* @param {Object} after The data after the changes have been written
 * @param {String} collectionName The sub collection name for writing the changelog to, defaults to `changelog`
 */
module.exports = async function addChangelogToDocument({
  documentPath,
  before,
  after,
  collectionName = 'changelog'
}) {
  if (!documentPath || !collectionName) {
    console.log('skip writing, no document path provided')
    return null
  }

  const collectionPath = `${documentPath}/${collectionName}`
  const updatedByUserId = after.updatedBy
  let user = null

  // if available, also write the user information for the log
  if (updatedByUserId) {
    // this assumes that you have a method `getUserById`
    // to get any user details by the provided userId
    // the actual implementation would differ based on
    // your app setup and the data model used for storing user
    try {
      console.log('start fetching user details', updatedByUserId)
      const userDetails = await getUserById(updatedByUserId)
      console.log('end fetching user details', updatedByUserId)

      if (userDetails) {
        user = {
          name: userDetails.name || null,
          email: userDetails.email || null,
          uid: userDetails.uid || null,
        }
      }
    } catch (err) {
      console.log('error setting user detail', err)
    }
  }

  const data = {before, after, user}

  console.log('start writing changelog at path', collectionPath)
  await createDocument(collectionPath, data)
  console.log('end writing changelog at path', collectionPath)
}
addChangelogToDocument.js file to be used for the firebase cloud functions

4.   Create the cloud functions trigger for the document path where you want to add this changelog.

const functions = require('firebase-functions')
const addChangelogToDocument = require('./addChangelogToDocument')

// for example the following code is used
// to add changelog to all orders
// that are stored inside of `orders` collection
exports.onOrderUpdate = functions.firestore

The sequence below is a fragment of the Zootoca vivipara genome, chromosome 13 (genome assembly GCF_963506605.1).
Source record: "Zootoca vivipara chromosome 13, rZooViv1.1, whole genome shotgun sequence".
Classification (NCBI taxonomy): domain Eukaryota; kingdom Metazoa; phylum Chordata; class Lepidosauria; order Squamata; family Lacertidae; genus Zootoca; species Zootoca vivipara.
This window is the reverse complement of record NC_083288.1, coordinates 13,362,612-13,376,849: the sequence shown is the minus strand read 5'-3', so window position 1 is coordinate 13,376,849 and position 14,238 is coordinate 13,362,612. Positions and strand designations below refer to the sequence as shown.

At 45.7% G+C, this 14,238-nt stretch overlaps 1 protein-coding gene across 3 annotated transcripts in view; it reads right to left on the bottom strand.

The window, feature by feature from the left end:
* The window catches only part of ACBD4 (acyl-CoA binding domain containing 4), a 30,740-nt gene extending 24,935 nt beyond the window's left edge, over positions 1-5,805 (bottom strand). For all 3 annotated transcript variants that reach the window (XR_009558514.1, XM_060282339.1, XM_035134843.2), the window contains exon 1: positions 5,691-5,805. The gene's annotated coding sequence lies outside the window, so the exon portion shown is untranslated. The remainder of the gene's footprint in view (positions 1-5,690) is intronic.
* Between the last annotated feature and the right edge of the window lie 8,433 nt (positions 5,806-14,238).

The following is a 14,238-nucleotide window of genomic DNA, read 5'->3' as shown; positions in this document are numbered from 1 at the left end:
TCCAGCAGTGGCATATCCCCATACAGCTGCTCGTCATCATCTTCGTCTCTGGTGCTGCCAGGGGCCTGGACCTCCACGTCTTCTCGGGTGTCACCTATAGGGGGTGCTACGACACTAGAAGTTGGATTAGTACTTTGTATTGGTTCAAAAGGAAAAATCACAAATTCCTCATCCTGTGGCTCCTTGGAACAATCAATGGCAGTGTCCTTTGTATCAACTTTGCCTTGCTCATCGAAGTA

.document('orders/{orderId}')
  .onUpdate(async (change, context) => {
    const {orderId} = context.params
    const documentPath = `orders/${orderId}`
    const before = change.before.data()
    const after = change.after.data()

    try {
      await addChangelogToDocument({documentPath, before, after})
    } catch (err) {
      console.error(
        'error adding changelog to document',
        documentPath,
        err
      )
    }
  })
index.js file inside the functions folder

5.   And finally, deploy the cloud functions by running firebase deploy --only functions from the command-line.

Congratulations! You have successfully added a changelog to your document which you can verify from the firebase database console.

Now whenever you make an update to your specified document, you'd see that a timed changelog is added to the document within the changelog subcollection. This subcollection could then be used for any sort of bookkeeping or feature implementation in the future.


If you happen to run into issues or spot any mistakes with this article, please feel free to comment and I'd try my best to help you out / correct the mistakes.

Happy Coding!

Emad Alam

Software Artist based out of Berlin. I love JavaScript and everything web. My history of coding dates back to high school when I coded my first ever desktop app for Windows 98 using just JavaScript :)